We're presenting you with a little mystery this week! May 22nd marks the birthdate of Sir Arthur Conan Doyle, which seems like a fine opportunity to test our skills of deduction and detection. The invention shown here was featured in a February 1943 issue of Nation's Business. Can you guess what it was intended to do?
Nation’s Business was a monthly publication from the Chamber of Commerce of the United States, the world’s largest business organization representing the interests of more than 3 million businesses of all sizes, sectors, and regions. Chamber members range from small businesses and local chambers to leading industry associations and large corporations.
The Chamber traces its origins to an April 22, 1912, conference of commercial and trade organizations called by President William Howard Taft. The goal was to form a national group to advise the government on issues facing industry and business throughout the country. The group used Nation’s Business to inform the business community about commercial trends and to solidify political support around key positions on government policies regarding business and economic life.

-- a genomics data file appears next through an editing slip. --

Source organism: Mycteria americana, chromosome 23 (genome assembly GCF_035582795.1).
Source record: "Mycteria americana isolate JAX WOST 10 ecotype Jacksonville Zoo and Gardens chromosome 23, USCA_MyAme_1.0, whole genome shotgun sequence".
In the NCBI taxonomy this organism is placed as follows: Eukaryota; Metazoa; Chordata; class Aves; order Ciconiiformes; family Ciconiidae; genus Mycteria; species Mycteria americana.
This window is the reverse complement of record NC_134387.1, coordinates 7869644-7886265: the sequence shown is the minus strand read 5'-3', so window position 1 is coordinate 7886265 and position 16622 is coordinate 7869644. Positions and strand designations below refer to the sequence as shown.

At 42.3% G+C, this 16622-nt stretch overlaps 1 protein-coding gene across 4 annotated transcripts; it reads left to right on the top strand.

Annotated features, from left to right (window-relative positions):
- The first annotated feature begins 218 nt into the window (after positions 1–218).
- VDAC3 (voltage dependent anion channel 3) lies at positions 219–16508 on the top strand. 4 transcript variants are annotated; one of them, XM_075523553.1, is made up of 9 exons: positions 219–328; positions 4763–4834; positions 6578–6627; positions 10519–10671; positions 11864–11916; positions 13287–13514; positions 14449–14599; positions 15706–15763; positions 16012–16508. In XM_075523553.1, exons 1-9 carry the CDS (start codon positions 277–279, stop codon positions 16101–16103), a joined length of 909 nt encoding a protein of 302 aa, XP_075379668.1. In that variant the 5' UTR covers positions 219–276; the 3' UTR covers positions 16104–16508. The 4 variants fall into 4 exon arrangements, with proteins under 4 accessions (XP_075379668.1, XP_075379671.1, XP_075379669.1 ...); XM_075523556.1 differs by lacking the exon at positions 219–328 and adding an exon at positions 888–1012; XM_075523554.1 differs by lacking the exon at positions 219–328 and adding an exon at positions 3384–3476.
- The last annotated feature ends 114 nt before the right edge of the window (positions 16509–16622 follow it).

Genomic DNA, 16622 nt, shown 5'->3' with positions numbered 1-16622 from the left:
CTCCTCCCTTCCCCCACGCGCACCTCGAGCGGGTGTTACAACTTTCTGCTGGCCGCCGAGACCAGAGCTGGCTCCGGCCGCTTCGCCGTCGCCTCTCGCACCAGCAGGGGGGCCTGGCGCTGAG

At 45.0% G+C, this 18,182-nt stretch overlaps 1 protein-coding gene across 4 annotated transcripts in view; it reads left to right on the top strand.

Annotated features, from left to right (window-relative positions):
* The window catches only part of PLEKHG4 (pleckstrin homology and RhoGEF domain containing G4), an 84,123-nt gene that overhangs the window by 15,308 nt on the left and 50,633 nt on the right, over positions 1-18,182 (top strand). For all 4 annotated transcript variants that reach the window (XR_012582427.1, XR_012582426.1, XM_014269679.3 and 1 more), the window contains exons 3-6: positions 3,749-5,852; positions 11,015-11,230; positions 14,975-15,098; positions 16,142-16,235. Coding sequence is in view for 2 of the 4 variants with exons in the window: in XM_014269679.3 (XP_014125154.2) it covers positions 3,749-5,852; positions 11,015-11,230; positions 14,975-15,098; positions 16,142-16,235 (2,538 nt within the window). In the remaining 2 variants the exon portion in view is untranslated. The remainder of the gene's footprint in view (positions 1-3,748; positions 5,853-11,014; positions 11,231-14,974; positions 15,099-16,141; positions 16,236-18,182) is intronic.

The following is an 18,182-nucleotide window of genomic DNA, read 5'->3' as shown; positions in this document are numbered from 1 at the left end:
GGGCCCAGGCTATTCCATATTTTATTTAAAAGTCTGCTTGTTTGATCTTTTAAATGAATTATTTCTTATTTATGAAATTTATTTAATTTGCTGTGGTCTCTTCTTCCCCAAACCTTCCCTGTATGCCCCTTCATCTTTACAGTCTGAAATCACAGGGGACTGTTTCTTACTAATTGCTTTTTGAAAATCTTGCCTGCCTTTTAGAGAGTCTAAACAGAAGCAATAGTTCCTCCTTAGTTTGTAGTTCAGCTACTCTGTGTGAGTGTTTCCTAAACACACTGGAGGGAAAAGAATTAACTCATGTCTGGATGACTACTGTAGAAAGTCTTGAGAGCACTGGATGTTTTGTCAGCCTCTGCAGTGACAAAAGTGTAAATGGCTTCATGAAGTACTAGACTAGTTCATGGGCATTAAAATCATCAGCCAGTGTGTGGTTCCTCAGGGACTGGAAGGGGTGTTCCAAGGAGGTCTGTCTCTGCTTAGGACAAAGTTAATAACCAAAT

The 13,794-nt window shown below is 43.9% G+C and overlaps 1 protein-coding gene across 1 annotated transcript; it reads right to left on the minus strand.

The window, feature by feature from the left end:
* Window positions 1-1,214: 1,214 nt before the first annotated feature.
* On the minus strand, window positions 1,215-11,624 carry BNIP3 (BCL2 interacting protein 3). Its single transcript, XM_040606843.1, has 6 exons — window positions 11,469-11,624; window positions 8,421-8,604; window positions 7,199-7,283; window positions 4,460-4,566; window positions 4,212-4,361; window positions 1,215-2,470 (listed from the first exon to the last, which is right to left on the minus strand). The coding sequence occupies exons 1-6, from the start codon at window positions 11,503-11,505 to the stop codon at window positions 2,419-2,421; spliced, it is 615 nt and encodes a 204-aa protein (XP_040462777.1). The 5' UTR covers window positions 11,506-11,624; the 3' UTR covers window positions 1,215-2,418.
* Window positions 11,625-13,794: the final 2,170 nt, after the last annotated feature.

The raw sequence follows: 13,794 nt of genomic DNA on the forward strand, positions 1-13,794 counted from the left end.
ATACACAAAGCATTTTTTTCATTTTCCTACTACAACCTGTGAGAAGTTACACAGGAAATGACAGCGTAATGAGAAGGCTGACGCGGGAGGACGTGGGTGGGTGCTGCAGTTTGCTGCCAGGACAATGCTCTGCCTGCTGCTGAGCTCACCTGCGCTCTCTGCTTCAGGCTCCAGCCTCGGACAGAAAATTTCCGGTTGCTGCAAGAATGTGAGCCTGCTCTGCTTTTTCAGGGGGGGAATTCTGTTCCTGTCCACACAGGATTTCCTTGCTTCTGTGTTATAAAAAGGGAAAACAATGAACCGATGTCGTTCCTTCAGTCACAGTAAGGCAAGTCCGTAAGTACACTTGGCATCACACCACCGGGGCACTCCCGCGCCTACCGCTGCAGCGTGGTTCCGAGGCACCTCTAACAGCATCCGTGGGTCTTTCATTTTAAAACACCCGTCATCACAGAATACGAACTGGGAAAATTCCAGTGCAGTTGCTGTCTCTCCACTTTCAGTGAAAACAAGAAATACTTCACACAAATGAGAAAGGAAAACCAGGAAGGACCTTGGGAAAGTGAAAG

This photograph is now part of Hagley Library's collection of Chamber of Commerce of the United States photographs and audiovisual materials (Accession 1993.230) in a series containing more than 15,000 original photographs that were taken for publication in Nation's Business. Nation's Business is call number f HF1.N38 in the Hagley Library's Published Collections Department; our holdings cover all the years of its publication (1912 to 1999), with most volumes included in their entirety.
All of the issues in our collection of Nation's Business from 1915 on have been digitized - you can view them online now by clicking here or view a digital collection of selections from our collections of Chamber of Commerce of the United States photographs, videos, and publications by clicking here.